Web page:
Speaking about the current plans to convene a conference on Syria involving both the government of President Assad and the rebels, and co-sponsored by the United States and Russia, McCain had this comment:
It’s fine with me to have meeting or gathering or conference or whatever it is. But the only way that the Russians are going to be cooperative on this effort is if they believe that Assad is losing. That’s why we should act before any conference takes place…. That means a no-fly zone, that means [giving] heavy weapons to the resistance.
Leave aside the snarky comment “or whatever it is.” (It’s a peace conference, and it’s a desperate, last-ditch effort to prevent catastrophic bloodshed and a regional crisis, Senator McCain.) By proposing to provide heavy weapons to the “resistance,” which includes Islamists of all stripes, some of whom are allied to Al Qaeda, McCain is essentially suggesting to sabotage the conference itself.
In a hopeful sign, Assad has provided Russia’s Foreign Minister Sergei Lavrov with a list of attendees for the conference. So far, at least, the rebels have not done the same, but Secretary of State Kerry is diligently working on the Syrian Free Army and the other Syrian groups to attend. Kerry warned Assad that if his side doesn’t take part in the conference, to be held sometime in the next few weeks, the United States will increase its aid to the rebel side and “unfortunately the violence will not end.” But that seems like a needless threat when, thus far, it’s the rebel side that hasn’t agreed to negotiate.
Let’s not underestimate the huge difficulties that stand in the way, with extremists and sectarian killers on both sides of the fight and a path to a settlement that is far from clear. It would probably start with a cease-fire, a suspension of arms deliveries to both sides, the provision of humanitarian aid across Syria, and a decision to negotiate indefinitely on what a transitional government might look like. That, at least, is what I see as the right way to go.
At least one rebel video shows a commander cutting open the body of a victim and eating what appears to be his heart. In the video, the monstrous fighter says: “You slaughter the Alawites and take their hearts out to eat them.” That’s not an act calculated to encourage comity on either side. But, of course, there are terrible atrocities on both sides.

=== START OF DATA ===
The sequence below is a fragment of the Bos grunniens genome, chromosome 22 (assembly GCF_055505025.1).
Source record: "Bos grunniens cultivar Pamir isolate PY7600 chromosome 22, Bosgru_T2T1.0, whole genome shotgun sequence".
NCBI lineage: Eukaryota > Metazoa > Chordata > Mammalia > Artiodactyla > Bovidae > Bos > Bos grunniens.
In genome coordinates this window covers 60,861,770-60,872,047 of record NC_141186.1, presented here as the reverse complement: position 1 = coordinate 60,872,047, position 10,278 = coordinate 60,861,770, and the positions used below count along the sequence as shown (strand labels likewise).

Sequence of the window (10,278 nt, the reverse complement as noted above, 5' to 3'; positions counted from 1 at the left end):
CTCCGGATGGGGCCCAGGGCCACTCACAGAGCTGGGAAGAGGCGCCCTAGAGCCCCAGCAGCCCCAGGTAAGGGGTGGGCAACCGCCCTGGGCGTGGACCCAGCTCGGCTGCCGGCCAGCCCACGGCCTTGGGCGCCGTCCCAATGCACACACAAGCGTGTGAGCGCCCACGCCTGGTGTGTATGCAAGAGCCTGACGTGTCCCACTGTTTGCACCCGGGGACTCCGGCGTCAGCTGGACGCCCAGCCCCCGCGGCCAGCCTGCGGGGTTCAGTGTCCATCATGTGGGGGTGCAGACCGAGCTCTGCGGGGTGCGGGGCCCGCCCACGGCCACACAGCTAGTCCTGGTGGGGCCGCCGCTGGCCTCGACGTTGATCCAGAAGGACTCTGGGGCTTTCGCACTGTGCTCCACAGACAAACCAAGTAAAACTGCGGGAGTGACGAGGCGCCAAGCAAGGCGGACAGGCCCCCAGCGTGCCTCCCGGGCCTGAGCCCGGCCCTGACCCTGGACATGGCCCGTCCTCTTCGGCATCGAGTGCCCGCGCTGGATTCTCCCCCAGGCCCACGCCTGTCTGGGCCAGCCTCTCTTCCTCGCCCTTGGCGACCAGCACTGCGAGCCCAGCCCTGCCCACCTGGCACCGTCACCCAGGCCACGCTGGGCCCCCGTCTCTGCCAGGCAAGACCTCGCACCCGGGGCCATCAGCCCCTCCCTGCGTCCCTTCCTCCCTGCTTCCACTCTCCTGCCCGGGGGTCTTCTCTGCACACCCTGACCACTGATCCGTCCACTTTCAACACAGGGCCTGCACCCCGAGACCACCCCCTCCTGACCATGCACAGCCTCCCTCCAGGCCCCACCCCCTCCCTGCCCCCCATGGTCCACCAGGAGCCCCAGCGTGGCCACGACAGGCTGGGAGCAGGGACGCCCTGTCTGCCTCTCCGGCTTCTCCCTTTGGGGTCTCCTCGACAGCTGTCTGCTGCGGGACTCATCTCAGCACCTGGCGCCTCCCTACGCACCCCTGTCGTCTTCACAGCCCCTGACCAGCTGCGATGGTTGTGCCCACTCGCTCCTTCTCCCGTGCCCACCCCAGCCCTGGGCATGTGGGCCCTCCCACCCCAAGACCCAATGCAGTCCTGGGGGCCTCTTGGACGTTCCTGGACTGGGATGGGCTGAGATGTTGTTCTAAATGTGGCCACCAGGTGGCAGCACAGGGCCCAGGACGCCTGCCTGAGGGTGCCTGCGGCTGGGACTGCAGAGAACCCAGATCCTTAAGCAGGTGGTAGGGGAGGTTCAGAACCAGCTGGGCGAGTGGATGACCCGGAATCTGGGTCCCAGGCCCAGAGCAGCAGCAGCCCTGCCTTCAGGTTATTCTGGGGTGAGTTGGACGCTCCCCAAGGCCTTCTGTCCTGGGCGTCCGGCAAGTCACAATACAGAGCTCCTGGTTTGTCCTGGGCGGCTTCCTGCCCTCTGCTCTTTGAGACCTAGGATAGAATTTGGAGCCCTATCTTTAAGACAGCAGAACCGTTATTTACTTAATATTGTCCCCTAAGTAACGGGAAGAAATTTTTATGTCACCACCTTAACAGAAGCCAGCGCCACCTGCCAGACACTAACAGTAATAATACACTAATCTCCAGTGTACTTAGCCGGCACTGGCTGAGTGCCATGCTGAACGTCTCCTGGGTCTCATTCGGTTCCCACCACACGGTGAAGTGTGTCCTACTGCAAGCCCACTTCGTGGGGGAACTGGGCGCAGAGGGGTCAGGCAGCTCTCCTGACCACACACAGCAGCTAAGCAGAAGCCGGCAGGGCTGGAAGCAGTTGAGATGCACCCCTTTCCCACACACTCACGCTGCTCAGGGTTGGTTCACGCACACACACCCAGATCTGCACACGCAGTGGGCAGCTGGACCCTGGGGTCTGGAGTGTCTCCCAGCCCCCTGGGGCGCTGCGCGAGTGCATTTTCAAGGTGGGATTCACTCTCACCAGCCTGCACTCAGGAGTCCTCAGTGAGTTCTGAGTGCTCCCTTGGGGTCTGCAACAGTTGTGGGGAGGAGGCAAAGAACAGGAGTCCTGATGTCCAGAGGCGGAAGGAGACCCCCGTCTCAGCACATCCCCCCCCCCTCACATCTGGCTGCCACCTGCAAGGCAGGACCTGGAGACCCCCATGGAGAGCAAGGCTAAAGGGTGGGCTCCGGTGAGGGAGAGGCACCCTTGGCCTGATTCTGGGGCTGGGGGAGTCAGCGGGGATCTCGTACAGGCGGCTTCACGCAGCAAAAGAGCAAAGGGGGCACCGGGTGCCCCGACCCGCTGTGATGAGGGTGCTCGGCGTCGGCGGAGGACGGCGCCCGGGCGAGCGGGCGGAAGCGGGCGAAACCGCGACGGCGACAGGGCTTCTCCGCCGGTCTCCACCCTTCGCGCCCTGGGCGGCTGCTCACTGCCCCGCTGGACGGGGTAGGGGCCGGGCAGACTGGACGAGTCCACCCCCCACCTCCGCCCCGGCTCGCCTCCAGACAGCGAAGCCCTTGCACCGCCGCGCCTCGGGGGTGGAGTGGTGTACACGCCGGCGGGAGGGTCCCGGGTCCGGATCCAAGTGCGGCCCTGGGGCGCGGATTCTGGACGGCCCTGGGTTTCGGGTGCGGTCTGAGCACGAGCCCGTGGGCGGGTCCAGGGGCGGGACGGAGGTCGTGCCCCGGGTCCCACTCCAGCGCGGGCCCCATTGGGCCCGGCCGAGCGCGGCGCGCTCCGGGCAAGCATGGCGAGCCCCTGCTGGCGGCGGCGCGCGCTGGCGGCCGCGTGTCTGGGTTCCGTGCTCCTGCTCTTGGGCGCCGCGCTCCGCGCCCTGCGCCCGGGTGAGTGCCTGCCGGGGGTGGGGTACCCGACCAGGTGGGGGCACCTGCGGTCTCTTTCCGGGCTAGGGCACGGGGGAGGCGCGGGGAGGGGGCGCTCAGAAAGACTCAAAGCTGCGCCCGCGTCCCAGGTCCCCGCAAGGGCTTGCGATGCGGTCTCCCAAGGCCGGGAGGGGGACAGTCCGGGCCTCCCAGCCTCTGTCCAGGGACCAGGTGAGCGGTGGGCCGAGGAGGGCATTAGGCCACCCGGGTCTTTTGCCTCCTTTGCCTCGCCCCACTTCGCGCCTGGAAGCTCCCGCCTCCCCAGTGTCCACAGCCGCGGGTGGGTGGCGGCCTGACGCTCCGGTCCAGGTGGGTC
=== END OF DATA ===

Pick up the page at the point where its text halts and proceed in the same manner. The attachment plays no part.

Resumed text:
The Alawites, who belong to an offshoot of Shiism, are fearful that the rebels—who are led by fanatical Sunni extremists and Al Qaeda types—will exterminate them if they are victorious. By the same token, widespread atrocities against Sunnis in Syria are being carried out by government forces.
Here’s more from what Kerry said yesterday:
I have talked with almost all of the foreign ministers in the core group who will be meeting next week together in order to lay plans for this negotiation. The members of the opposition have been in touch.… It’s only been five days since this was announced and a huge amount of work is already under way. When we announced it, we said towards the end of the month (of May) or early June. We expect it to be exactly that, somewhere in early June, I would hope, and that’s our current expectation.
We believe the … best way to settle Syria is through a negotiated settlement.
One key issue is whether or not Iran will be asked to attend. In 2001-2002, of course, Iran was powerfully helpful in stabilizing post-Taliban Afghanistan, though that cooperation dried up when President Bush decalred Iran to be part of his “axis of evil” weeks later. Because Iran is a leading backer of Assad, it would be very useful to involve Iran over Syria. Here’s a brief exchange from the State Department briefing yesterday with Jen Psaki, the spokeswoman:
QUESTION: Jen, can you rule out the Iranians participating? Were they invited?
MS. PSAKI: In terms of the participants, that’s being discussed now. I can’t tell you who is—who will be and who won’t be participating at this stage.
QUESTION: Do you have any problem if the Iranians attend the meeting?
MS. PSAKI: Again, I’m not going to parse that. We’re discussing this with the possible participants, with a number of people as we lead up to the planning for the conference.
So at least the Obama administration isn’t ruling out a role for Iran.
Read Robert Dreyfuss on the Moscow spy flap and why Ambassador Michael McFaul should be fired.